Tax Time Tips

March 17, 2014 Leave a comment

Tax return thieves use someone else’s Social Security number to file for a tax return for themselves, often even resulting in the victim’s wages being garnished for taxes the thief owes. It can be a lengthy process to convince the IRS that your have been a victim of identity theft and the money they believe you owe is not your responsibility.

This tax season, be sure to follow these tips:

  1. If you receive a phone call or email from the IRS it is a scam. Don’t give them any information; hang up on the caller or forward the email to for investigation.
  2. Check with the Better Business Bureau to make sure that your tax preparer is credible.
  3. Make sure your computer’s anti-virus software is up to date so hackers cannot access information on your computer. Password-protect sensitive documents that you store on your computer to prevent misuse.
  4. Check your mail frequently because an unlocked mailbox is an open invitation to thieves.  Be sure to take mail directly to the post office when mailing anything with sensitive information.
  5. Use a cross-shredder to dispose of any documents that you no longer need.
By staying vigilant about protecting your information you shouldn’t have any problems with your identity this tax season.  If you believe that your identity has been compromised, call an InfoArmor Privacy Advocate at 800.789.2720.

The Evolution of Fraud

March 10, 2014 Leave a comment

Identity theft is a constantly evolving industry. Years ago, identity theft damages were limited to credit card fraud for unauthorized purchases.  As banks and financial institutions adapted and put stronger preventative measures in place, thieves began using stolen Social Security number to open new lines of credit.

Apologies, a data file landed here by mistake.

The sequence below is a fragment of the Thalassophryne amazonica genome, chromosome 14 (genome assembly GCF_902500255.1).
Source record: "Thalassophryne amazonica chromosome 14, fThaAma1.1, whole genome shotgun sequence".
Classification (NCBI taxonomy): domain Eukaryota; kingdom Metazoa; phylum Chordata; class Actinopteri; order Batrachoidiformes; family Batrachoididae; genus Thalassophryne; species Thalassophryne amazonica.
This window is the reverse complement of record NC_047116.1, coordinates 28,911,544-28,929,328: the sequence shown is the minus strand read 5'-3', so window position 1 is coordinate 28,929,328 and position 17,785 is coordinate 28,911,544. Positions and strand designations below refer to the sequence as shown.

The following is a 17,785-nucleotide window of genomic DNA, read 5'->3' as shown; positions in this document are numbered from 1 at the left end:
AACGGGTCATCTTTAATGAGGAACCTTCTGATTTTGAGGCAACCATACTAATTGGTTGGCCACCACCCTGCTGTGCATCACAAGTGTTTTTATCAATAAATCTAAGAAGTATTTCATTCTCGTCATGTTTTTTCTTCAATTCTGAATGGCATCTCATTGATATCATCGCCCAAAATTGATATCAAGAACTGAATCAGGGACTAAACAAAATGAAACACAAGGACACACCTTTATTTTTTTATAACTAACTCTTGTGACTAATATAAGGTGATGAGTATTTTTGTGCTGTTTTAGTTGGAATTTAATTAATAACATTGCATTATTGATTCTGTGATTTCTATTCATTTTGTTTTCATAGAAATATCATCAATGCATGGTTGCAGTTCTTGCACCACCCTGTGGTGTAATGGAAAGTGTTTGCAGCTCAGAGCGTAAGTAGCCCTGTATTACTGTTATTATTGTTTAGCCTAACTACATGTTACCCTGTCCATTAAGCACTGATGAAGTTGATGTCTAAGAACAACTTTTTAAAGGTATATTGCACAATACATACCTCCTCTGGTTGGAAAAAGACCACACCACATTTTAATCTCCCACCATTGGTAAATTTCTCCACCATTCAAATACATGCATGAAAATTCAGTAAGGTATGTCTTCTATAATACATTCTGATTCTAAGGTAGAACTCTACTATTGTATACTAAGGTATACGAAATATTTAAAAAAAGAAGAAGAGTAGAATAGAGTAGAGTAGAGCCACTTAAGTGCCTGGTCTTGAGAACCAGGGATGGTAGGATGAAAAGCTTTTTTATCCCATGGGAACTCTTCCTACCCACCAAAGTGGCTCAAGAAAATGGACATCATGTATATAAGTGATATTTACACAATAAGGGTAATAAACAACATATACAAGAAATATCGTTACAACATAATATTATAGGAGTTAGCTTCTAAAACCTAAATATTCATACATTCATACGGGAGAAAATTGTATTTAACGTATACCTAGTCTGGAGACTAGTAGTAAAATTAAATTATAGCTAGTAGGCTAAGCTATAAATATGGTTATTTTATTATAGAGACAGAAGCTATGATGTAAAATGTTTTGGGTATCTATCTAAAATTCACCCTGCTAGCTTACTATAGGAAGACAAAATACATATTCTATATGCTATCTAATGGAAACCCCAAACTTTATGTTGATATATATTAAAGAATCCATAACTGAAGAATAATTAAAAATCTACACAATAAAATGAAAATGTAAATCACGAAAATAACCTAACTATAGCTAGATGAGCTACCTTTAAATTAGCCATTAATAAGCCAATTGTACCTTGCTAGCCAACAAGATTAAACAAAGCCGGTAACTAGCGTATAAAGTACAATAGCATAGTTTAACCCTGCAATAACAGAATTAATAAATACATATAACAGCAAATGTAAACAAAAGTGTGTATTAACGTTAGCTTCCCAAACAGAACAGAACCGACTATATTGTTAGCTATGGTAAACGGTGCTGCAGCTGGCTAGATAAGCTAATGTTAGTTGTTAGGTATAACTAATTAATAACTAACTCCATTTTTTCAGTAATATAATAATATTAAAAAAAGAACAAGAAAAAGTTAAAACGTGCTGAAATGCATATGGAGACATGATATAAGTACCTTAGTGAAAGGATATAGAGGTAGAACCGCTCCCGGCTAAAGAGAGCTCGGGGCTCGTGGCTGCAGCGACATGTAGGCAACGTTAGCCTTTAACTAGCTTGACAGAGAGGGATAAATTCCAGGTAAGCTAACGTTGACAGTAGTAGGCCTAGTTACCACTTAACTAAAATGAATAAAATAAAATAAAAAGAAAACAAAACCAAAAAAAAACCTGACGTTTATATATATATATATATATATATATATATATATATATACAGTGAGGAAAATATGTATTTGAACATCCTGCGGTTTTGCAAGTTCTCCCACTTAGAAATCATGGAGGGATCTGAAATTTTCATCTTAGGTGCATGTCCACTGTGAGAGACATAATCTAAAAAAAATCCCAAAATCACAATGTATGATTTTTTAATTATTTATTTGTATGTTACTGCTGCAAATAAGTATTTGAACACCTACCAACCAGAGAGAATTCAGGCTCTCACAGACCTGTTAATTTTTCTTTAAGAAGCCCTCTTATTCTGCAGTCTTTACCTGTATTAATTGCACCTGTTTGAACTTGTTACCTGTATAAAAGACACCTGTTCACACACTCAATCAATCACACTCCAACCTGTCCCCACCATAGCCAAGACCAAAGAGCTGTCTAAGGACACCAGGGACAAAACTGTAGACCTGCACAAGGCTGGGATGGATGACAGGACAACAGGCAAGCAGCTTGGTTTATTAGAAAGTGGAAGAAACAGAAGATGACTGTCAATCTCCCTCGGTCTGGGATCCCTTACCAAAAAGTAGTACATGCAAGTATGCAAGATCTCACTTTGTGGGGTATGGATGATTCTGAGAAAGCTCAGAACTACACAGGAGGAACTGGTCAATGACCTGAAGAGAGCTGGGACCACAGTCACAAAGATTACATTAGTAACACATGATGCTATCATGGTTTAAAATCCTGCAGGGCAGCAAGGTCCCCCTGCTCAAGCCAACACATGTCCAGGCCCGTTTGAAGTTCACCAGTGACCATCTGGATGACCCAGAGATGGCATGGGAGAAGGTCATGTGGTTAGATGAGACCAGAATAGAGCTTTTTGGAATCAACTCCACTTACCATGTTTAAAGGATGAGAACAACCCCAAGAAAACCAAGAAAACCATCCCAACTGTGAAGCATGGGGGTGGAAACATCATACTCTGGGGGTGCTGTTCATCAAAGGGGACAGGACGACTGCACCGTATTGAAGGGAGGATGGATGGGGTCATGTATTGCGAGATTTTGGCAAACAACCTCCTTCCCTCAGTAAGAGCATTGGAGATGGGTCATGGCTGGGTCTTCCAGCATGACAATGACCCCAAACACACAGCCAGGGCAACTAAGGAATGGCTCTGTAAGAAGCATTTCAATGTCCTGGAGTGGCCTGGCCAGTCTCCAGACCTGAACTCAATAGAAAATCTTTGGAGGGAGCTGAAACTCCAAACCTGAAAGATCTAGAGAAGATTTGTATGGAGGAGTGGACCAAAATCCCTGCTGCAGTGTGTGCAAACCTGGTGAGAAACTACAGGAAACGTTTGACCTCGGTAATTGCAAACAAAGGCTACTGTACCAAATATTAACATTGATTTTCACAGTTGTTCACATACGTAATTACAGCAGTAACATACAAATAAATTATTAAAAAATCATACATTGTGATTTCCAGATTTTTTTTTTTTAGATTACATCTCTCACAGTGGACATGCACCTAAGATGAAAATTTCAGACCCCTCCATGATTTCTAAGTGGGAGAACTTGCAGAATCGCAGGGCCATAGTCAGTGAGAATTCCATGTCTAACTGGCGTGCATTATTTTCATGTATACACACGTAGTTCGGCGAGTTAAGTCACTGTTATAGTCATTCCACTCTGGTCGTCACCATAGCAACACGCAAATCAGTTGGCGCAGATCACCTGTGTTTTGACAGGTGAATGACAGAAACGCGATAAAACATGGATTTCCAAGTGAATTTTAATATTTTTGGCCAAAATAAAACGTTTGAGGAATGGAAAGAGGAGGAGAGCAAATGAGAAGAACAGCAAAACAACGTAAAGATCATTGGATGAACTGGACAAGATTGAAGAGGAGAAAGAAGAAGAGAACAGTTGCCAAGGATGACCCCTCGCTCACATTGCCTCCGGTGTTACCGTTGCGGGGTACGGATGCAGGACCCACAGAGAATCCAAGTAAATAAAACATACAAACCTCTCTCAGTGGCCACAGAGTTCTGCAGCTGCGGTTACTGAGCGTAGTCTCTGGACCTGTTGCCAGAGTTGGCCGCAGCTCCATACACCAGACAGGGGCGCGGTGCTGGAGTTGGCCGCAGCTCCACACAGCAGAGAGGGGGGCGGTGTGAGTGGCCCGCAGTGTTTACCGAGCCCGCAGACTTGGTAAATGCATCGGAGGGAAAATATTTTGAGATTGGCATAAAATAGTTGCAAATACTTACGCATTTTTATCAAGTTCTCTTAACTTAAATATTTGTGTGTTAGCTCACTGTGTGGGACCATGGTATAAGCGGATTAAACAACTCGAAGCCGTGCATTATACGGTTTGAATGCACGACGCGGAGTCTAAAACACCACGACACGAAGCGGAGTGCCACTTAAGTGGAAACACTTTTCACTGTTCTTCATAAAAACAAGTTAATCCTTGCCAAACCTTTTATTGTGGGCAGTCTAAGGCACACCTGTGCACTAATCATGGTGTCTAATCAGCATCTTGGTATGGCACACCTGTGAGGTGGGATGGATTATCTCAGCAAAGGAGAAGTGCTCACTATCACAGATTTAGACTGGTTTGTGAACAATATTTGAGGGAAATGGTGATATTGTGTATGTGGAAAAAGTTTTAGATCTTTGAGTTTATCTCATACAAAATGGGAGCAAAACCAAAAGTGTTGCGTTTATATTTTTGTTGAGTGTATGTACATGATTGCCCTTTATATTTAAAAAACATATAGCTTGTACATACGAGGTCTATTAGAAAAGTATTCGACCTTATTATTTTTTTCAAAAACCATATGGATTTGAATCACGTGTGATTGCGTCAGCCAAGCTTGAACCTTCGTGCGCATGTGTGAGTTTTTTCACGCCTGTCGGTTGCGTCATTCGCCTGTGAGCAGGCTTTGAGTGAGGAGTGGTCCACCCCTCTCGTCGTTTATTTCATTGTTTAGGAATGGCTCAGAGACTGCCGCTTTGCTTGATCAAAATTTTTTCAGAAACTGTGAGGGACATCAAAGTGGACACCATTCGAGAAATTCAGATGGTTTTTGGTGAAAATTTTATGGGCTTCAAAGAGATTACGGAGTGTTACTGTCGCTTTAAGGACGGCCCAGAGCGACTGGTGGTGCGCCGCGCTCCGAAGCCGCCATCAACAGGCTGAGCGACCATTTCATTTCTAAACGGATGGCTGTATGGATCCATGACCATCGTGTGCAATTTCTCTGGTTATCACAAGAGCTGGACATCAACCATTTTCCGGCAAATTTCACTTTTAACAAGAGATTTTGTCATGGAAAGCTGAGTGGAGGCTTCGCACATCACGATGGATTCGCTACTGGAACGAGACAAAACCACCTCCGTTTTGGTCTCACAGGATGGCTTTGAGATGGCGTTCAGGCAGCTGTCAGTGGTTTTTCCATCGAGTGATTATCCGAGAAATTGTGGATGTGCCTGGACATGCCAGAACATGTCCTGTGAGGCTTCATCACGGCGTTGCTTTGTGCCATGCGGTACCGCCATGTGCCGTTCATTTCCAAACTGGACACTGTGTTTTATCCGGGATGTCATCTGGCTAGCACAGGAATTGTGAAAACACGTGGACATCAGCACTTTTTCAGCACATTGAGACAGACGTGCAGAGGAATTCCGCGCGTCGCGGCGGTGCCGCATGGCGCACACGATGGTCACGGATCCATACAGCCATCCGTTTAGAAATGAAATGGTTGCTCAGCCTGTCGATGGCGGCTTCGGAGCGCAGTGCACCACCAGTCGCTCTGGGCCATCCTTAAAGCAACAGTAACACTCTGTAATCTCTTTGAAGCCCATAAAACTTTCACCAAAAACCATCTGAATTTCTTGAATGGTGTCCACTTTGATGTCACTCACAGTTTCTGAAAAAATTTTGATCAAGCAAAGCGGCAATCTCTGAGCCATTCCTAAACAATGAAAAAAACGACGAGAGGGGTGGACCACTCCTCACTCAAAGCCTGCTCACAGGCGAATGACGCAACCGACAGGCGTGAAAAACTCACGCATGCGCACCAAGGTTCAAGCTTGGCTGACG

Today identity fraudsters find value in personal information. Even seemingly harmless information such as your pet’s name or an email can be valuable to a thief because it can be used to find more information through social media sites, online searches, or even more advanced techniques.  Hackers are now using social engineering and phishing schemes to trick the user into divulging information onto a seemingly legitimate site that is actually run by fraudsters. Thieves steal personal information to sell on the black market for pennies or dollars for full information profiles.

Because of this evolution of the crime, it is important to safeguard personal information to prevent exposure. Consumers must also be cautious to make sure that they only provide personal information when completely necessary and only to trusted companies. Learn more about InfoArmor’s solution at

Online Safety

March 3, 2014 Leave a comment

Follow these tips to protect yourself online: